Attending the Natural Products Expo West for the first time was a thrill, to say the least. From the brands we know and love, to startups just getting their products out into the world for the first time, there was no shortage of innovative products, packaging, and new brands we are excited to see on the shelf. It was an educational experience for us as well as an opportunity to meet up with a lot of friends from around the CPG industry.  

Even though DTC and online grocery shopping are growing, dozens of conversations in Anaheim asserted that the in-person retail experience is still as relevant as ever for brands trying to introduce new products or, like our friends at Nutiva, launching a rebrand with new packaging.  As a company that specializes in at-shelf learning, we know that even the best-designed products and the most eye-catching packaging can fall short with shoppers. So, we thought we would highlight the things we saw at Expo West that will make many of these brands successful with shoppers. 

Differentiated benefits, communicated clearly 

There was more of a sea of sameness than I was expecting, although I probably shouldn’t have been surprised.  Product forms were consistent across offerings, and innovation focused on macro trends, like plant-based and immunity.  Similar seeming brands competed on nuanced benefit differences that might matter to a small number of tip-of-the-iceberg consumers but are not a scalable platform.  The added challenge of communicating too many benefits via packaging always leads to failure—for example, communicating brand + immunity + organic + gluten-free + on-trend flavor + etc. 

Spudsy packaging

The few products that seemed to break through were the ones that kept it simple. Spudsy, for example, communicates a fun and novel way to enjoy potato snacks; it’s a focused and simple proposition. Beverage brand, wildwonder, also stood out to me.  Offering a variety of health benefits, the brand instead leads with a strong, very flavor-forward design aesthetic.  I found myself drawn to the package, and the flavors immediately made me want to try it.  The subtle nods to health (gut + immunity boost) are just the rationalization I need to be willing to drop a premium price on a beverage that sold me on flavor.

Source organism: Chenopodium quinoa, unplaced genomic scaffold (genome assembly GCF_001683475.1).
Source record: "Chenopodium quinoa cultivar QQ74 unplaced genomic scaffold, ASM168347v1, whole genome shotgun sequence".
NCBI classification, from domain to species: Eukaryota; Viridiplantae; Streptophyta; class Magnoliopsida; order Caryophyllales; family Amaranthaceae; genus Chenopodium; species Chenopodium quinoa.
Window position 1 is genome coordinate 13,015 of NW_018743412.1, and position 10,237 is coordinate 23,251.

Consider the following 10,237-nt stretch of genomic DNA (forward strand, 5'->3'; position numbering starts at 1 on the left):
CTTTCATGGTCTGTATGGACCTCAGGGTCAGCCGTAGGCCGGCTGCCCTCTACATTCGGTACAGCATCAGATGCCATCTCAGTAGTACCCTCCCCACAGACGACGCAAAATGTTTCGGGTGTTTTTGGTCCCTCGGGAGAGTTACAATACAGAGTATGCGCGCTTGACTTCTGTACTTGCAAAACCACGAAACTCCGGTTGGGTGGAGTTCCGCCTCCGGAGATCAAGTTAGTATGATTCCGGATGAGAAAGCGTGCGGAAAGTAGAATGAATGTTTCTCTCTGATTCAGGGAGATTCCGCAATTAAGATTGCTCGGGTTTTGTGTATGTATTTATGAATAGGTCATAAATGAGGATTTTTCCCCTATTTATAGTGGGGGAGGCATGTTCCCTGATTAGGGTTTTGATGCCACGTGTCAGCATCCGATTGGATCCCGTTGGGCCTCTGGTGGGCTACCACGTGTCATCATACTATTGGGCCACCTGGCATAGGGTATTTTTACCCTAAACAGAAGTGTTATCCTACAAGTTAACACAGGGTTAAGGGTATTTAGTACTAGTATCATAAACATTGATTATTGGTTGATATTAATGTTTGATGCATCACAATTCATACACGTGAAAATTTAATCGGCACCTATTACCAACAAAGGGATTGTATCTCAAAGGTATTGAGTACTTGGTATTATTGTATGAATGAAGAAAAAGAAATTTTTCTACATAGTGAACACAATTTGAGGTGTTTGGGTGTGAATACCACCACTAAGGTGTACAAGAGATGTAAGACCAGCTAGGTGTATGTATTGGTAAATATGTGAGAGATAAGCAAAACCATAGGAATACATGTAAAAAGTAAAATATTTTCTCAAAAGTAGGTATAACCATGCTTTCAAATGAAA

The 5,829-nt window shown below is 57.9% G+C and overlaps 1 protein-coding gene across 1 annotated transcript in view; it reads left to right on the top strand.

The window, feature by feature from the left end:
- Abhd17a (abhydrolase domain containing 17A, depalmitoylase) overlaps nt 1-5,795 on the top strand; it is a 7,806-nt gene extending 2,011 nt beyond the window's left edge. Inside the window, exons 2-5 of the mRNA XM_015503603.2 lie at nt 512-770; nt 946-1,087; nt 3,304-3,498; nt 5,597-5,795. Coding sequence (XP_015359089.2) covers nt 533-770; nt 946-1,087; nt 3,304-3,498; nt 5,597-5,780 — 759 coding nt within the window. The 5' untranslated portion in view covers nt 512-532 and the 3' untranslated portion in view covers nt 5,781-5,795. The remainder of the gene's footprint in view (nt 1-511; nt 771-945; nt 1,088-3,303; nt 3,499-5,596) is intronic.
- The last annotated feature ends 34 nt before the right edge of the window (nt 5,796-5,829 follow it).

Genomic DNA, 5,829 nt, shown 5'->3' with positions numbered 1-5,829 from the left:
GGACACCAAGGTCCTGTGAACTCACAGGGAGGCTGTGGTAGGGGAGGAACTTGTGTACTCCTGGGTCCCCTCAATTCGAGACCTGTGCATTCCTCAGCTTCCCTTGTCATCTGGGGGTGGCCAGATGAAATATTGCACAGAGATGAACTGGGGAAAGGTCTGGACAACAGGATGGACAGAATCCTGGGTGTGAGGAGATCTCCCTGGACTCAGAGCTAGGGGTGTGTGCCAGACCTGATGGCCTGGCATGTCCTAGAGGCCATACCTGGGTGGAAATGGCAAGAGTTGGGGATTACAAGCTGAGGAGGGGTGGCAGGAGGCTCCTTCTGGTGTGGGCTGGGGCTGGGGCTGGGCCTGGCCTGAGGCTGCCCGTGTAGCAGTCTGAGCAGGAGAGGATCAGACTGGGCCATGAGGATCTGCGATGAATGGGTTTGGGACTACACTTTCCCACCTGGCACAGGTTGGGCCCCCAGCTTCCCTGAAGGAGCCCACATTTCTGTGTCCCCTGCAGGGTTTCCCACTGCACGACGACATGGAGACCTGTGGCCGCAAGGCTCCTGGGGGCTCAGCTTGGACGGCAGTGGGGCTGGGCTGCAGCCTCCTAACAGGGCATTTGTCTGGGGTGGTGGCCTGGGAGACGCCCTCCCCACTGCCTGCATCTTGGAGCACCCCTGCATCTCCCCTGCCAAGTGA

Brand building to elevate above

Years ago, Noosa burst onto the yog(h)urt scene leveraging novel packaging structure and winning on eating experience. They built a brand that is synonymous with good taste and texture and now look to show off their brand in a new category: gelato. It feels like a good brand/benefit fit, and the product definitely delivers.  Smallish brands can still be powerful advocates if they stay true to their brand promise and avoid the shiny, “look-at-me” temptations. 

One brand exploding in equity is water purveyor, Liquid Death.  Seemingly inspired by the cliché, “it’s so crazy, it just might work,” they are changing the conversation in a mature category.  Their aggressive brand identity is consistent from their digital marketing to their packaging to the coffin coolers they used to store the samples. Talk about taking a bold stance to build a brand. I have never wanted to be seen so much holding a single-serve can of water. Amazing. 

liquid death packaging

Sustainability in packaging 

One disappointing reality was that brands promised better-for-you products without much effort to ensure the packaging was also better for our long-term future.  There were a few exceptions. 

One large booth focused on using ceramics as packaging that can be repurposed a la Oui by Yoplait.  A novel idea, one can anticipate pushback regarding trade-offs from supply chain, product integrity and showcasing, cost, and other perspectives. While the ceramic material itself might not be an inflection point, the greater concept of reusable/refillable/repurposable packaging certainly could be as the industry addresses its plastic addiction.  

path water packaging

Take, for example, water brand, PATH, who presents an interesting blend of badge brand building and sustainability. Their bottles are high-quality aluminum, which takes a single-use occasion and immediately implies that this bottle should be kept and reused.  I have grown quite fond of that bottle and have probably refilled it 25 times since it was first given to me.   

Another small booth touted tea sold in plant-based packaging. This excited me, but the end product essentially looks the same as its less environmentally friendly counterparts. Because the brand isn’t radically reimagining tea packaging, selling its renewable attributes while also communicating the product presents a unique challenge, particularly in a category that already has known brands committing to biodegradable materials. The opportunity here seems to lie with the next steps of big brands, and how they consider the possibility that moving to sustainable packaging doesn’t have to radically change the consumer experience.  

All these products exist because of a founder’s passion. That energy permeated through every hall and booth.  The biggest challenge is often taking all this super nerdy knowledge and passion and simplifying it down to a single message that can break through and meet the average shopper while they peruse the shelf.  Harnessing that passion into hyper-efficient packaging where structure, brand, imagery, and claims all work effortlessly together to captivate a shopper’s interest amongst crowded categories is a daunting, but doable, task. And founders are not ones to shy away from anything daunting. 

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